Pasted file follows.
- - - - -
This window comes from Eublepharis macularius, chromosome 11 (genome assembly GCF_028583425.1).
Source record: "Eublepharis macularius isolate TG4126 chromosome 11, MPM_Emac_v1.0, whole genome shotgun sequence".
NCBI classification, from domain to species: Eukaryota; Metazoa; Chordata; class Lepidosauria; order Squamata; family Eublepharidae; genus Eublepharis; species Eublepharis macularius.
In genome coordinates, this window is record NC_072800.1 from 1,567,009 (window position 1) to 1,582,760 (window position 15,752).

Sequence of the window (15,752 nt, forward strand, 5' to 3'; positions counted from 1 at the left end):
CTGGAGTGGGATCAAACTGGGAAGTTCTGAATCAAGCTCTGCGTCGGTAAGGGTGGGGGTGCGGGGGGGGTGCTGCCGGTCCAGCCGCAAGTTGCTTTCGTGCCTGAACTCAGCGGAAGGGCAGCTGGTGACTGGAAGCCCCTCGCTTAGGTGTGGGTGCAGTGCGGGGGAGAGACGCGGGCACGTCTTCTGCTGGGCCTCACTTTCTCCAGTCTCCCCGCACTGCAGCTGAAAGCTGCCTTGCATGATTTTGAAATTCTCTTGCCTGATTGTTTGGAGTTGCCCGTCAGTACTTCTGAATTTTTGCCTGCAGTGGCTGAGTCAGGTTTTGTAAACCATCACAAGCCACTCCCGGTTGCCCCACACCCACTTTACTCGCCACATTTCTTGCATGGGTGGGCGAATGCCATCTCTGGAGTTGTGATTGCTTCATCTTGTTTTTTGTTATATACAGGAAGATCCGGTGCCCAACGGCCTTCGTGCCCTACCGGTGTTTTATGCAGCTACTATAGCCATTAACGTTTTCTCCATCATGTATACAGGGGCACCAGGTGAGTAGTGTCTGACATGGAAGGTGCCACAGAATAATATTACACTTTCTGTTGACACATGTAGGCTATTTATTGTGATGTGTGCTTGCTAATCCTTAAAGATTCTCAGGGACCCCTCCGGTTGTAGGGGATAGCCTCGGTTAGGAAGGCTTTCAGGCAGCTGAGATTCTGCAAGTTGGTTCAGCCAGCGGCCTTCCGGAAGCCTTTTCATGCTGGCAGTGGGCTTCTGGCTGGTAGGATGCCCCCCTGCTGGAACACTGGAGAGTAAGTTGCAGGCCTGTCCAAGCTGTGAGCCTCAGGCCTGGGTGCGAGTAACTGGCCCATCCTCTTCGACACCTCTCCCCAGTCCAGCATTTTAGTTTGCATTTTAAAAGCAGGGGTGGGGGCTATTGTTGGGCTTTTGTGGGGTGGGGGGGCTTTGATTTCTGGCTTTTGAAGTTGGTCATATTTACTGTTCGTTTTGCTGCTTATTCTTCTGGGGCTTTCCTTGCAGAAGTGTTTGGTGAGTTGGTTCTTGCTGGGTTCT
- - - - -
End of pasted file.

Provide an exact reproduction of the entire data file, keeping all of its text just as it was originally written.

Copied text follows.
This window comes from Eublepharis macularius, chromosome 11 (genome assembly GCF_028583425.1).
Source record: "Eublepharis macularius isolate TG4126 chromosome 11, MPM_Emac_v1.0, whole genome shotgun sequence".
NCBI classification, from domain to species: Eukaryota; Metazoa; Chordata; class Lepidosauria; order Squamata; family Eublepharidae; genus Eublepharis; species Eublepharis macularius.
In genome coordinates, this window is record NC_072800.1 from 1,567,009 (window position 1) to 1,582,760 (window position 15,752).

Sequence of the window (15,752 nt, forward strand, 5' to 3'; positions counted from 1 at the left end):
CTGGAGTGGGATCAAACTGGGAAGTTCTGAATCAAGCTCTGCGTCGGTAAGGGTGGGGGTGCGGGGGGGGTGCTGCCGGTCCAGCCGCAAGTTGCTTTCGTGCCTGAACTCAGCGGAAGGGCAGCTGGTGACTGGAAGCCCCTCGCTTAGGTGTGGGTGCAGTGCGGGGGAGAGACGCGGGCACGTCTTCTGCTGGGCCTCACTTTCTCCAGTCTCCCCGCACTGCAGCTGAAAGCTGCCTTGCATGATTTTGAAATTCTCTTGCCTGATTGTTTGGAGTTGCCCGTCAGTACTTCTGAATTTTTGCCTGCAGTGGCTGAGTCAGGTTTTGTAAACCATCACAAGCCACTCCCGGTTGCCCCACACCCACTTTACTCGCCACATTTCTTGCATGGGTGGGCGAATGCCATCTCTGGAGTTGTGATTGCTTCATCTTGTTTTTTGTTATATACAGGAAGATCCGGTGCCCAACGGCCTTCGTGCCCTACCGGTGTTTTATGCAGCTACTATAGCCATTAACGTTTTCTCCATCATGTATACAGGGGCACCAGGTGAGTAGTGTCTGACATGGAAGGTGCCACAGAATAATATTACACTTTCTGTTGACACATGTAGGCTATTTATTGTGATGTGTGCTTGCTAATCCTTAAAGATTCTCAGGGACCCCTCCGGTTGTAGGGGATAGCCTCGGTTAGGAAGGCTTTCAGGCAGCTGAGATTCTGCAAGTTGGTTCAGCCAGCGGCCTTCCGGAAGCCTTTTCATGCTGGCAGTGGGCTTCTGGCTGGTAGGATGCCCCCCTGCTGGAACACTGGAGAGTAAGTTGCAGGCCTGTCCAAGCTGTGAGCCTCAGGCCTGGGTGCGAGTAACTGGCCCATCCTCTTCGACACCTCTCCCCAGTCCAGCATTTTAGTTTGCATTTTAAAAGCAGGGGTGGGGGCTATTGTTGGGCTTTTGTGGGGTGGGGGGGCTTTGATTTCTGGCTTTTGAAGTTGGTCATATTTACTGTTCGTTTTGCTGCTTATTCTTCTGGGGCTTTCCTTGCAGAAGTGTTTGGTGAGTTGGTTCTTGCTGGGTTCT